A Third Of Recent Married Couples Met Online, So Can the Online Dating Stigma Die Already?

Besides all of the profound educational and professional uses of the internet, the niche of online dating has recently shown extremely positive results. Specifically, companies like eHarmony and OKCupid have excelled in their understanding of tech devices and social media as a critical aspect of our modern lives and have successfully integrated the dating world into how we function both online and offline.

A recent study from the University of Chicago has illustrated that more than a third of recent marriages (about 35% from 2005 to 2011) in the United States were ignited online, with 45% of couples meeting on dating sites.

Most people would expect online relationships to be less stable for many reasons, like online dating’s capacity for deception or the notion of undesirable and socially awkward people in dating pools. In reality, the University of Chicago study found that relationships that began online are slightly happier and less likely to split than those that started offline, with a divorce rate of only 6%

What’s more, in the study surrounding online dating, sociologist Michael Rosenfeld of Stanford University stated in the American Sociological Review, that "couples who meet online are more likely to progress to marriage than couples who meet in other ways." In fact, these couples were twice as likely to marry as opposed to those who met offline, arguably because those who join dating websites can clearly state that they are looking for long term or short-term relationships. 

This being said, we would expect to see the number of dating sites like eHarmony or Match.com expanding, or at least their number of users — both because of the gradual acceptance into mainstream society and because dating websites play off the very design of our culture i.e. how people have “no time” to dedicate to finding a match, they want a “sortable environment” or they simply want easy sex. Surprisingly, even though our culture only seems to be emphasizing this sort of fast paced and organized behavior, New York Times' Jenna Wortham reported that online dating site traffic has leveled off.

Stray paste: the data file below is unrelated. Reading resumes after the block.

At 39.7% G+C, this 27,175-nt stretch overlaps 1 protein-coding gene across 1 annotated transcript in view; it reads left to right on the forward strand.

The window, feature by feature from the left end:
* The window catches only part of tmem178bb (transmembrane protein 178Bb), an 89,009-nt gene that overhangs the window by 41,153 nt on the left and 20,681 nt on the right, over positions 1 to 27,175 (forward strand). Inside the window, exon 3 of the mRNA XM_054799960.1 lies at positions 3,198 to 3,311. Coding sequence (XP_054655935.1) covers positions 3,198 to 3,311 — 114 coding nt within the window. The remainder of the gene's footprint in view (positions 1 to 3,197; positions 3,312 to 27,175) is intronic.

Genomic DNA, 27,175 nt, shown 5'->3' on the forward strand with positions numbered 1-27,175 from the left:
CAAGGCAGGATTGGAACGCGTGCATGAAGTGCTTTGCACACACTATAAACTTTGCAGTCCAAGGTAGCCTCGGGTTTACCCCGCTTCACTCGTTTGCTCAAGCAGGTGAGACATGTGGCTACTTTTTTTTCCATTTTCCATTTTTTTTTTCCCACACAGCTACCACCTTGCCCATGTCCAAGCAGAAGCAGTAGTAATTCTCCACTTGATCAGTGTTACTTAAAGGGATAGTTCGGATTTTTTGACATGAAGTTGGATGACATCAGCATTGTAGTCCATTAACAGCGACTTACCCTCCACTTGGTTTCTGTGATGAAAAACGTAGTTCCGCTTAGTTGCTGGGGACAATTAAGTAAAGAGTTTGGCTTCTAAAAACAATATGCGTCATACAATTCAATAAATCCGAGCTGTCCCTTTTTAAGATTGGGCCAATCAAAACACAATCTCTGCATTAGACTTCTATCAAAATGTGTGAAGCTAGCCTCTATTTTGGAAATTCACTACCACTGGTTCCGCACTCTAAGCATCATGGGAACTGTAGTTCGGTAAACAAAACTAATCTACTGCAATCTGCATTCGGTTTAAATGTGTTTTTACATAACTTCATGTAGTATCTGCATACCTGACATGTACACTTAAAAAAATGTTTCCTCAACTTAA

In response to a study that showed that there was “no compelling evidence” matchmaking software was better than traditional methods of dating, matchmaking websites added offline member events like craft beer tastings and pasta making classes to their virtual winks and arrows. 

"Societally, we are going to increasingly meet more of our romantic partners online as we establish more of an online presence in terms of social media," says Caitlin Moldvay, a dating industry senior analyst for market research firm IBISWorld in California. "I do think mobile dating is going to be the main driver of this growth." Not just any growth, but specifically growth in the target market of millennials who are more comfortable integrating mobile dating with face-to-face interaction. 

Ultimately, regardless the proliferation of online dating, the results of the quality of online vs. offline dating are still contended. One should certainly note that many studies are far from definitive and sites like eHarmony commission these very same studies on the results of online dating. Nonetheless, the evidence still highlights the significant transformation of how romantic relationships developed during the last decade and the part dating websites had to play. Perhaps the traditional view of online dating as taboo may shift to become a regular part how we find matchmaking bliss. 

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Alexandra Cardinale

Alexandra Cardinale curious, quirky, and vivacious student currently researching Communications, Business and Law at New York University. Her extensive study in 16 countries have given her a unique perspective on both domestic U.S. policy and current international policy outside. She works to apply this inquisitive point of view to her writings here at PolicyMic and to any and all of her political discussions.

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